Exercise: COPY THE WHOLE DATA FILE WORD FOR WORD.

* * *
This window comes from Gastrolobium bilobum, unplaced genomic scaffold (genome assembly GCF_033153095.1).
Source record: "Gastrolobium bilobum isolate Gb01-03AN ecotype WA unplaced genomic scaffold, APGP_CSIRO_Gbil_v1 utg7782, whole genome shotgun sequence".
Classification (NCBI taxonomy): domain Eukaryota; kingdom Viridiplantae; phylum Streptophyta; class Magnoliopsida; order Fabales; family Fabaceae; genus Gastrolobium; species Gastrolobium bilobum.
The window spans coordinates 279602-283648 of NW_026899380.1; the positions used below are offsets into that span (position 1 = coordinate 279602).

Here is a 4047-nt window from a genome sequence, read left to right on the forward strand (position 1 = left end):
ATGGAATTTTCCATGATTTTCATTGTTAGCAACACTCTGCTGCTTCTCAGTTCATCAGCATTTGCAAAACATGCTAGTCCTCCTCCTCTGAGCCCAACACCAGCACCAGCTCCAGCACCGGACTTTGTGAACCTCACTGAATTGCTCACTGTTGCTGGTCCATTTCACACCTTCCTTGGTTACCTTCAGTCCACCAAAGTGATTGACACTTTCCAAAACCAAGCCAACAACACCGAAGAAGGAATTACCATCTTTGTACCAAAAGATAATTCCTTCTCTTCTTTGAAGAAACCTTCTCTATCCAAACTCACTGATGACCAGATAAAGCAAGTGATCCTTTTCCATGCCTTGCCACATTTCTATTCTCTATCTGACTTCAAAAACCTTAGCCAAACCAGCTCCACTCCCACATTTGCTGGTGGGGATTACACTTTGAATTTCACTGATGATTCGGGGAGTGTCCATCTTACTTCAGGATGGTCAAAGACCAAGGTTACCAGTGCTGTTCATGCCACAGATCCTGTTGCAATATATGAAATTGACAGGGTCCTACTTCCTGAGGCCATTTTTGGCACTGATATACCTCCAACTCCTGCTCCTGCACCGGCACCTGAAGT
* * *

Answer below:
This window comes from Gastrolobium bilobum, unplaced genomic scaffold (genome assembly GCF_033153095.1).
Source record: "Gastrolobium bilobum isolate Gb01-03AN ecotype WA unplaced genomic scaffold, APGP_CSIRO_Gbil_v1 utg7782, whole genome shotgun sequence".
Classification (NCBI taxonomy): domain Eukaryota; kingdom Viridiplantae; phylum Streptophyta; class Magnoliopsida; order Fabales; family Fabaceae; genus Gastrolobium; species Gastrolobium bilobum.
The window spans coordinates 279602-283648 of NW_026899380.1; the positions used below are offsets into that span (position 1 = coordinate 279602).

Here is a 4047-nt window from a genome sequence, read left to right on the forward strand (position 1 = left end):
ATGGAATTTTCCATGATTTTCATTGTTAGCAACACTCTGCTGCTTCTCAGTTCATCAGCATTTGCAAAACATGCTAGTCCTCCTCCTCTGAGCCCAACACCAGCACCAGCTCCAGCACCGGACTTTGTGAACCTCACTGAATTGCTCACTGTTGCTGGTCCATTTCACACCTTCCTTGGTTACCTTCAGTCCACCAAAGTGATTGACACTTTCCAAAACCAAGCCAACAACACCGAAGAAGGAATTACCATCTTTGTACCAAAAGATAATTCCTTCTCTTCTTTGAAGAAACCTTCTCTATCCAAACTCACTGATGACCAGATAAAGCAAGTGATCCTTTTCCATGCCTTGCCACATTTCTATTCTCTATCTGACTTCAAAAACCTTAGCCAAACCAGCTCCACTCCCACATTTGCTGGTGGGGATTACACTTTGAATTTCACTGATGATTCGGGGAGTGTCCATCTTACTTCAGGATGGTCAAAGACCAAGGTTACCAGTGCTGTTCATGCCACAGATCCTGTTGCAATATATGAAATTGACAGGGTCCTACTTCCTGAGGCCATTTTTGGCACTGATATACCTCCAACTCCTGCTCCTGCACCGGCACCTGAAGT